Positive end-expiratory pressure (PEEP) is the positive pressure that will remain in the airways at the end of the respiratory cycle (end of exhalation) that is greater than the atmospheric pressure in mechanically ventilated patients.
An analogous term used for non-invasive ventilation is end positive airway pressure (EPAP) for patients receiving bi-level positive airway pressure (BPAP).
Continuous positive airway pressure therapy (CPAP), although not an interchangeable term, works by delivering a constant pressure, which at the time of exhalation works in the same way as PEEP.
PEEP can be a therapeutic parameter set in the ventilator (extrinsic PEEP), or a complication of mechanical ventilation with air trapping (auto-PEEP).
Extrinsic PEEP can be used to increase oxygenation. By Henry’s law, the solubility of a gas in a liquid is directly proportional to the pressure of that gas above the surface of the solution. This applies to mechanical or noninvasive ventilation in that increasing PEEP will increase the pressure in the system. This, in turn, increases the solubility of oxygen and its ability to cross the alveolocapillary membrane and increase the oxygen content in the blood.
Extrinsic PEEP also can be used to improve ventilation-perfusion (VQ) mismatches. The application of positive pressure inside the airways can open or “splint” airways that may otherwise be collapsed, decreasing atelectasis, improving alveolar ventilation, and, in turn, decreasing VQ mismatch.
The application of extrinsic PEEP will, therefore, have a direct impact on oxygenation and an indirect impact on ventilation. By opening up airways, the alveolar surface increases, creating more areas for gas exchange and somewhat improving ventilation. Nevertheless, extrinsic PEEP should never be used for the sole purpose of increasing ventilation. If a patient needs to clear CO2 by improving ventilation, he should receive some level of pressure support for his ventilation, either via BPAP or invasive ventilation.
Extrinsic PEEP also significantly decreases the work of breathing. This is especially important for stiff lungs with low compliance. In intubated patients with low compliance, work of breathing can represent an important part of their total energy expenditure (up to 30%). This increases CO2 and lactate production, both of which may be problems of their own. By decreasing work of breathing, CO2 and lactate production decreases, decreasing the need for high minute ventilation (to correct the hypercapnia and acidosis) and thereby decreasing respiratory drive and further decreasing the work of breathing needed by the patient in a positive-effect loop.
The use of Extrinsic PEEP also can cause some complications. Normal respiratory physiology works as a negative pressure system. When the diaphragm pushes down during inspiration, negative pressure in the pleural cavity is generated, creating negative pressure in the airways that suck air into the lungs. This same negative intrathoracic pressure decreases the right atrial (RA) pressure and generates a sucking effect on the IVC increasing venous return. The application of extrinsic PEEP changes this physiology. The positive pressure generated by the ventilator or BPAP transmits to the upper airways and finally to the alveoli which are transmitted to the alveolar space and thoracic cavity, creating positive pressure (or at least less negative pressure). This increases RA pressure and decreases venous return, generating a decrease in preload. This has a double effect in decreasing cardiac output: less blood in RV means less blood reaching LV and less blood that can be pumped out decreasing cardiac output, at the same time, the decreased preload means that the heart works at a less efficient point in the frank-startling curve, generating less effective work and further decreasing cardiac output and resulting in a drop in mean arterial pressure (MAP) if there is not a compensatory response by increasing systemic vascular resistance (SVR). This is a very important point to have in mind, especially with patients who may not be able to increase their SVR, such as those with distributive shock (e.g., septic, neurogenic, or anaphylactic).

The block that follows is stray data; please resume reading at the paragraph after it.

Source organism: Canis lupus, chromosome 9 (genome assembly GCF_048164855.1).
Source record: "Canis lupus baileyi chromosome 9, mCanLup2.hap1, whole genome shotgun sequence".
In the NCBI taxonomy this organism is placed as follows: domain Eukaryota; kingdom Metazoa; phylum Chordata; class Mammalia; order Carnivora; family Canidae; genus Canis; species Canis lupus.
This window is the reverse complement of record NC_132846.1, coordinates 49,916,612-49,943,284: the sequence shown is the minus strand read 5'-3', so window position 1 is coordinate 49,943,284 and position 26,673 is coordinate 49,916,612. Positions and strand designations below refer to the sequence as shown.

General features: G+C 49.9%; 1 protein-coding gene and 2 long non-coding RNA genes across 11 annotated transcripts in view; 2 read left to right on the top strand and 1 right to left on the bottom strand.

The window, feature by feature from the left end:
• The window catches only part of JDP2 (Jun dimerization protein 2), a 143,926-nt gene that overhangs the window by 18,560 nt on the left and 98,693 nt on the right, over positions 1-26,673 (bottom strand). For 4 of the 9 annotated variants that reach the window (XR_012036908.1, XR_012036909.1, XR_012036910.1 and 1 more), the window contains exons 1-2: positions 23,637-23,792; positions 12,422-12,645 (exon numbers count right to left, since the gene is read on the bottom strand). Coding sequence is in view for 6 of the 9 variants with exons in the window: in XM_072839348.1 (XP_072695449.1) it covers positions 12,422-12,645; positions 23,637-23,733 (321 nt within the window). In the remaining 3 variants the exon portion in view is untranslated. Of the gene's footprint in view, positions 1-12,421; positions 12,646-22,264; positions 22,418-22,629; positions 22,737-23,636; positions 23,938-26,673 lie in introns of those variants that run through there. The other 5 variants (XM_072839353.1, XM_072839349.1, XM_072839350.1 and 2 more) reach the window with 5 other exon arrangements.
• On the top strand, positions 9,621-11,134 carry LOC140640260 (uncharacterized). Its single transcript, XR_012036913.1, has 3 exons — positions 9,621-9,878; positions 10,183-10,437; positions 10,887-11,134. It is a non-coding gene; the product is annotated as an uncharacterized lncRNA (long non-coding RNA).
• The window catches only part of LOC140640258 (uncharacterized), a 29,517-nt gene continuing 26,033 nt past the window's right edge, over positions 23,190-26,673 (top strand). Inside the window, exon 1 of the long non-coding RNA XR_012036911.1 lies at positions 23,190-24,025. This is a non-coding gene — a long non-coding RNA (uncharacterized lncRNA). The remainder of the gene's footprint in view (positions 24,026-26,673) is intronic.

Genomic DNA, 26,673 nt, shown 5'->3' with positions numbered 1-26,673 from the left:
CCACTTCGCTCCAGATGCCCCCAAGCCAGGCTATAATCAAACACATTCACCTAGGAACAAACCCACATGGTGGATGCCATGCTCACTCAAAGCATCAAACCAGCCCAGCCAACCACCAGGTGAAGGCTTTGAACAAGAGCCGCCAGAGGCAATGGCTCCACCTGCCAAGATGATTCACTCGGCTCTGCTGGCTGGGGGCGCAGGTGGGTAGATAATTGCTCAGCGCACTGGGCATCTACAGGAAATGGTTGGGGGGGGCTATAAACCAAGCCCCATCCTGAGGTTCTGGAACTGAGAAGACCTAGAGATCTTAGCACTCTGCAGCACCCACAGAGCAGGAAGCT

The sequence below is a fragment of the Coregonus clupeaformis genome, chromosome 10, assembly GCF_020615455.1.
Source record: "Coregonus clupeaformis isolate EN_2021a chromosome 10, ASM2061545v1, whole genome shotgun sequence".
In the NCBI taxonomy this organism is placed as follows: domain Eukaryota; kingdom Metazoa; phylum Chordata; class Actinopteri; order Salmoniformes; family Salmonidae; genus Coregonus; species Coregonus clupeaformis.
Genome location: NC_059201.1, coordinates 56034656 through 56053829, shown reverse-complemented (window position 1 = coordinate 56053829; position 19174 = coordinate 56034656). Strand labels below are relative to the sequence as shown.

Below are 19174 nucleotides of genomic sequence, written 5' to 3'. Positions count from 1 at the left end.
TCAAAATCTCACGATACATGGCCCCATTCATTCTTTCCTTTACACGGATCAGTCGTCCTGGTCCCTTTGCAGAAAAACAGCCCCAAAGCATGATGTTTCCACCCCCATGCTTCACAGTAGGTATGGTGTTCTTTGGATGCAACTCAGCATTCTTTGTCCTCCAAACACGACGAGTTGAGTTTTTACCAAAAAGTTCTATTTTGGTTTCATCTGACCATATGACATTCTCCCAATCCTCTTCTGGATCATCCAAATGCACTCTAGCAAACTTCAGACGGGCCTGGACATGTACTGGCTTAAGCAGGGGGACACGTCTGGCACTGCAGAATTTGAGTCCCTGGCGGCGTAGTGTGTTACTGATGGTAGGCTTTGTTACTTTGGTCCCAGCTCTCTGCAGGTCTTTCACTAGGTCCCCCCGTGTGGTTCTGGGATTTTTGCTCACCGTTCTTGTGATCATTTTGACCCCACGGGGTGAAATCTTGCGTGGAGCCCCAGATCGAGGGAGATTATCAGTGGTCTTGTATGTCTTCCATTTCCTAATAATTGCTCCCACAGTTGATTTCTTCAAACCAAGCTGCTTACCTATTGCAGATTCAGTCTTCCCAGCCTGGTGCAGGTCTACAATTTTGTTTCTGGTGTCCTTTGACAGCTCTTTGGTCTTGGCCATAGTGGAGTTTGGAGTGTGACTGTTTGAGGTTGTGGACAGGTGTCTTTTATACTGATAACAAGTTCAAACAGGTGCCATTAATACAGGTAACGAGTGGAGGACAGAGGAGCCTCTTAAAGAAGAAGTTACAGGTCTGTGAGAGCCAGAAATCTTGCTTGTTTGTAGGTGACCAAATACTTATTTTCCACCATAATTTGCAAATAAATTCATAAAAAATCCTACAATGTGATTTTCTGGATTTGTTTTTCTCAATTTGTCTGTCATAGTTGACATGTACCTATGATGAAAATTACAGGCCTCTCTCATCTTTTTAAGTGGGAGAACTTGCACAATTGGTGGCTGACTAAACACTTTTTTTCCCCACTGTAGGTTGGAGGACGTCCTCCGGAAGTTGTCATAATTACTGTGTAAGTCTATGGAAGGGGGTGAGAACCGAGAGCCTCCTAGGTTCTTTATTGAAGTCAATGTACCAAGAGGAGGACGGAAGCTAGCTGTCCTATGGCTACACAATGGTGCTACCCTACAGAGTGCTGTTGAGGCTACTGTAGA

This effect on RA pressure and venous return (VR) may be beneficial when used in patients with cardiogenic pulmonary edema. In patients with volume overload, decreasing VR will have a dual beneficial effect: the LV may be over distended, also be working at a less-than-optimal point of the frank starling curve. Decreasing VR will again decrease preload, but in this particular case, it has been proposed that the decrease in preload will place the LV at a more efficient workload, possibly increasing cardiac output and improving pulmonary edema, although it has never been shown that higher PEEP directly improves LV function. At the same time, decreased VR means less blood pumped by RV and less pulmonary edema being generated.
Another special circumstance in which extrinsic PEEP’s effect on CO and MAP is important to consider is in patients in whom a cerebral perfusion pressure (CCP) has to be maintained after a stroke or subarachnoid hemorrhage. In this case, although PEEP does not directly affect CCP, and cerebral autoregulation will normally compensate for changes in MAP, special attention has to be given in cases of disturbed cerebrovascular autoregulation, as the decrease in MAP can directly affect CCP causing adverse effects.